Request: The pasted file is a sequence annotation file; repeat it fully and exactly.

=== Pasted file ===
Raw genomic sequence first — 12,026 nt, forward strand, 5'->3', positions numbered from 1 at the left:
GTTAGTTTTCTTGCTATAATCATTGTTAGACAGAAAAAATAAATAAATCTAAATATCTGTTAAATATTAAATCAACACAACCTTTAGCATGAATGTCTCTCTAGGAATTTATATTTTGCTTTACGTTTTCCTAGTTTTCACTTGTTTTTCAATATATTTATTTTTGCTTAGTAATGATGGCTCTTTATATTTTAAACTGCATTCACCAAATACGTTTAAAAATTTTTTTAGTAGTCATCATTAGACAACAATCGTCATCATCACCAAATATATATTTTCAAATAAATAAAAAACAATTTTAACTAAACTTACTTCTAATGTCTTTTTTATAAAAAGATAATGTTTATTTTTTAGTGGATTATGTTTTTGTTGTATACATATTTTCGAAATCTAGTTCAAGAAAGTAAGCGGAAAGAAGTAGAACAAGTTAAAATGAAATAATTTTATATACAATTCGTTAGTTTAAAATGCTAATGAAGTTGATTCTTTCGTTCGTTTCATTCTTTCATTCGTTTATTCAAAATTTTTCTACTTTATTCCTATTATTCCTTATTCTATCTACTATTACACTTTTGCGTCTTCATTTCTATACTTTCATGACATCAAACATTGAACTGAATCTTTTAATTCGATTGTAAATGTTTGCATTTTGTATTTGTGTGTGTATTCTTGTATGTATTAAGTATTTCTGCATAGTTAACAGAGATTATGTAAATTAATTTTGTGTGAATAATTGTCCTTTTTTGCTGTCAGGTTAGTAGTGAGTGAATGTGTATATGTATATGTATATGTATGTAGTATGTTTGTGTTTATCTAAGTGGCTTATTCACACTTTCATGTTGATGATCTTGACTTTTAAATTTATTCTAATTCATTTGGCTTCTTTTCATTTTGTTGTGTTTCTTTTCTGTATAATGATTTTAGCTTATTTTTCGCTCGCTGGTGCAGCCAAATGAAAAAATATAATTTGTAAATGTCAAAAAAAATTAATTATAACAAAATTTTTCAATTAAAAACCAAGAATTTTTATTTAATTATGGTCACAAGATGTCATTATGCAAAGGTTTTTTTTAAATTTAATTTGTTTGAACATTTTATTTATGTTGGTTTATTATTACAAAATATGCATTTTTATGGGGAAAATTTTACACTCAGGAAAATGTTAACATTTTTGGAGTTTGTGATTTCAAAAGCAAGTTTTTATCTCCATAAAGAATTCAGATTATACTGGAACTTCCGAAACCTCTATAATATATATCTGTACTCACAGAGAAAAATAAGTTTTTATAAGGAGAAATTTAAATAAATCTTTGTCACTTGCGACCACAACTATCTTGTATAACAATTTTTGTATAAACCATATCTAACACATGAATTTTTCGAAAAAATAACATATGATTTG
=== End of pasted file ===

Raw genomic sequence first — 12,026 nt, forward strand, 5'->3', positions numbered from 1 at the left:
GTTAGTTTTCTTGCTATAATCATTGTTAGACAGAAAAAATAAATAAATCTAAATATCTGTTAAATATTAAATCAACACAACCTTTAGCATGAATGTCTCTCTAGGAATTTATATTTTGCTTTACGTTTTCCTAGTTTTCACTTGTTTTTCAATATATTTATTTTTGCTTAGTAATGATGGCTCTTTATATTTTAAACTGCATTCACCAAATACGTTTAAAAATTTTTTTAGTAGTCATCATTAGACAACAATCGTCATCATCACCAAATATATATTTTCAAATAAATAAAAAACAATTTTAACTAAACTTACTTCTAATGTCTTTTTTATAAAAAGATAATGTTTATTTTTTAGTGGATTATGTTTTTGTTGTATACATATTTTCGAAATCTAGTTCAAGAAAGTAAGCGGAAAGAAGTAGAACAAGTTAAAATGAAATAATTTTATATACAATTCGTTAGTTTAAAATGCTAATGAAGTTGATTCTTTCGTTCGTTTCATTCTTTCATTCGTTTATTCAAAATTTTTCTACTTTATTCCTATTATTCCTTATTCTATCTACTATTACACTTTTGCGTCTTCATTTCTATACTTTCATGACATCAAACATTGAACTGAATCTTTTAATTCGATTGTAAATGTTTGCATTTTGTATTTGTGTGTGTATTCTTGTATGTATTAAGTATTTCTGCATAGTTAACAGAGATTATGTAAATTAATTTTGTGTGAATAATTGTCCTTTTTTGCTGTCAGGTTAGTAGTGAGTGAATGTGTATATGTATATGTATATGTATGTAGTATGTTTGTGTTTATCTAAGTGGCTTATTCACACTTTCATGTTGATGATCTTGACTTTTAAATTTATTCTAATTCATTTGGCTTCTTTTCATTTTGTTGTGTTTCTTTTCTGTATAATGATTTTAGCTTATTTTTCGCTCGCTGGTGCAGCCAAATGAAAAAATATAATTTGTAAATGTCAAAAAAAATTAATTATAACAAAATTTTTCAATTAAAAACCAAGAATTTTTATTTAATTATGGTCACAAGATGTCATTATGCAAAGGTTTTTTTTAAATTTAATTTGTTTGAACATTTTATTTATGTTGGTTTATTATTACAAAATATGCATTTTTATGGGGAAAATTTTACACTCAGGAAAATGTTAACATTTTTGGAGTTTGTGATTTCAAAAGCAAGTTTTTATCTCCATAAAGAATTCAGATTATACTGGAACTTCCGAAACCTCTATAATATATATCTGTACTCACAGAGAAAAATAAGTTTTTATAAGGAGAAATTTAAATAAATCTTTGTCACTTGCGACCACAACTATCTTGTATAACAATTTTTGTATAAACCATATCTAACACATGAATTTTTCGAAAAAATAACATATGATTTG